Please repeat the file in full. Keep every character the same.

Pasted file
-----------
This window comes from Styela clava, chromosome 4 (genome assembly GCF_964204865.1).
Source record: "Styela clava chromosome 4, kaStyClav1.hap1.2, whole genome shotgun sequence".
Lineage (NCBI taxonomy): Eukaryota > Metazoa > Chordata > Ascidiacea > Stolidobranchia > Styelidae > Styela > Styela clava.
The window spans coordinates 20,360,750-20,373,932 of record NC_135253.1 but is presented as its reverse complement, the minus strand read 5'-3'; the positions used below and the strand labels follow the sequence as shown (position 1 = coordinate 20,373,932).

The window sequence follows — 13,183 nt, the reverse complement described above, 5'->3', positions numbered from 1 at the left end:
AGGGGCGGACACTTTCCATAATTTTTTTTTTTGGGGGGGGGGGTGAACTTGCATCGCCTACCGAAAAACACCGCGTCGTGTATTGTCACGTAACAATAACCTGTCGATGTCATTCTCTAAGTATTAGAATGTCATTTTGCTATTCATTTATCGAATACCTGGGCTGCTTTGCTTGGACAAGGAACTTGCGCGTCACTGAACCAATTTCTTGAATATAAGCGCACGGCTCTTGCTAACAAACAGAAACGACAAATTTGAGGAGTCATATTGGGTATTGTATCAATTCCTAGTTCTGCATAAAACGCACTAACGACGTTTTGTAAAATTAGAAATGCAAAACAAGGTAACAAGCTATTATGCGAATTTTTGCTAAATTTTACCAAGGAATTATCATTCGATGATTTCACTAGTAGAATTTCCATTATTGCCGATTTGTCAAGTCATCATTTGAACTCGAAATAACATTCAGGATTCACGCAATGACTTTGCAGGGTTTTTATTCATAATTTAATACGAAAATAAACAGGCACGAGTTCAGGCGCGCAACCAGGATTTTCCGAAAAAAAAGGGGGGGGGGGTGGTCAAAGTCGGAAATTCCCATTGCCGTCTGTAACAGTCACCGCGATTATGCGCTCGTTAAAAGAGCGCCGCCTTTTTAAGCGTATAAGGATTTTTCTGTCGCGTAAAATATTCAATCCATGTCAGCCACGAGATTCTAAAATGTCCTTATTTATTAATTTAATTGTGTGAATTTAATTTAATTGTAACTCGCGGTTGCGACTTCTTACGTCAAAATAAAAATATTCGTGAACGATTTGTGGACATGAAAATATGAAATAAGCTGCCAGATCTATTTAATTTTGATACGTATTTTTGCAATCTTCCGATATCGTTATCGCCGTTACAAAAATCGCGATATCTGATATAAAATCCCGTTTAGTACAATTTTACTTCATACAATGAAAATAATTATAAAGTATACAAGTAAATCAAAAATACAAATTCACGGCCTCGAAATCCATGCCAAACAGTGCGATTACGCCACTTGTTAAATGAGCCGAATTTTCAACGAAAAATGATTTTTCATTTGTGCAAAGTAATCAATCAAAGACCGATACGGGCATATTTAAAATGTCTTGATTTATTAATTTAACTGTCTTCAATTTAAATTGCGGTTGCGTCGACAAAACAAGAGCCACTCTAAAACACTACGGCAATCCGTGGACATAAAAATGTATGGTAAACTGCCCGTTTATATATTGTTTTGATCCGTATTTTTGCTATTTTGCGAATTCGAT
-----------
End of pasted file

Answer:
This window comes from Styela clava, chromosome 4 (genome assembly GCF_964204865.1).
Source record: "Styela clava chromosome 4, kaStyClav1.hap1.2, whole genome shotgun sequence".
Lineage (NCBI taxonomy): Eukaryota > Metazoa > Chordata > Ascidiacea > Stolidobranchia > Styelidae > Styela > Styela clava.
The window spans coordinates 20,360,750-20,373,932 of record NC_135253.1 but is presented as its reverse complement, the minus strand read 5'-3'; the positions used below and the strand labels follow the sequence as shown (position 1 = coordinate 20,373,932).

The window sequence follows — 13,183 nt, the reverse complement described above, 5'->3', positions numbered from 1 at the left end:
AGGGGCGGACACTTTCCATAATTTTTTTTTTTGGGGGGGGGGGTGAACTTGCATCGCCTACCGAAAAACACCGCGTCGTGTATTGTCACGTAACAATAACCTGTCGATGTCATTCTCTAAGTATTAGAATGTCATTTTGCTATTCATTTATCGAATACCTGGGCTGCTTTGCTTGGACAAGGAACTTGCGCGTCACTGAACCAATTTCTTGAATATAAGCGCACGGCTCTTGCTAACAAACAGAAACGACAAATTTGAGGAGTCATATTGGGTATTGTATCAATTCCTAGTTCTGCATAAAACGCACTAACGACGTTTTGTAAAATTAGAAATGCAAAACAAGGTAACAAGCTATTATGCGAATTTTTGCTAAATTTTACCAAGGAATTATCATTCGATGATTTCACTAGTAGAATTTCCATTATTGCCGATTTGTCAAGTCATCATTTGAACTCGAAATAACATTCAGGATTCACGCAATGACTTTGCAGGGTTTTTATTCATAATTTAATACGAAAATAAACAGGCACGAGTTCAGGCGCGCAACCAGGATTTTCCGAAAAAAAAGGGGGGGGGGGTGGTCAAAGTCGGAAATTCCCATTGCCGTCTGTAACAGTCACCGCGATTATGCGCTCGTTAAAAGAGCGCCGCCTTTTTAAGCGTATAAGGATTTTTCTGTCGCGTAAAATATTCAATCCATGTCAGCCACGAGATTCTAAAATGTCCTTATTTATTAATTTAATTGTGTGAATTTAATTTAATTGTAACTCGCGGTTGCGACTTCTTACGTCAAAATAAAAATATTCGTGAACGATTTGTGGACATGAAAATATGAAATAAGCTGCCAGATCTATTTAATTTTGATACGTATTTTTGCAATCTTCCGATATCGTTATCGCCGTTACAAAAATCGCGATATCTGATATAAAATCCCGTTTAGTACAATTTTACTTCATACAATGAAAATAATTATAAAGTATACAAGTAAATCAAAAATACAAATTCACGGCCTCGAAATCCATGCCAAACAGTGCGATTACGCCACTTGTTAAATGAGCCGAATTTTCAACGAAAAATGATTTTTCATTTGTGCAAAGTAATCAATCAAAGACCGATACGGGCATATTTAAAATGTCTTGATTTATTAATTTAACTGTCTTCAATTTAAATTGCGGTTGCGTCGACAAAACAAGAGCCACTCTAAAACACTACGGCAATCCGTGGACATAAAAATGTATGGTAAACTGCCCGTTTATATATTGTTTTGATCCGTATTTTTGCTATTTTGCGAATTCGAT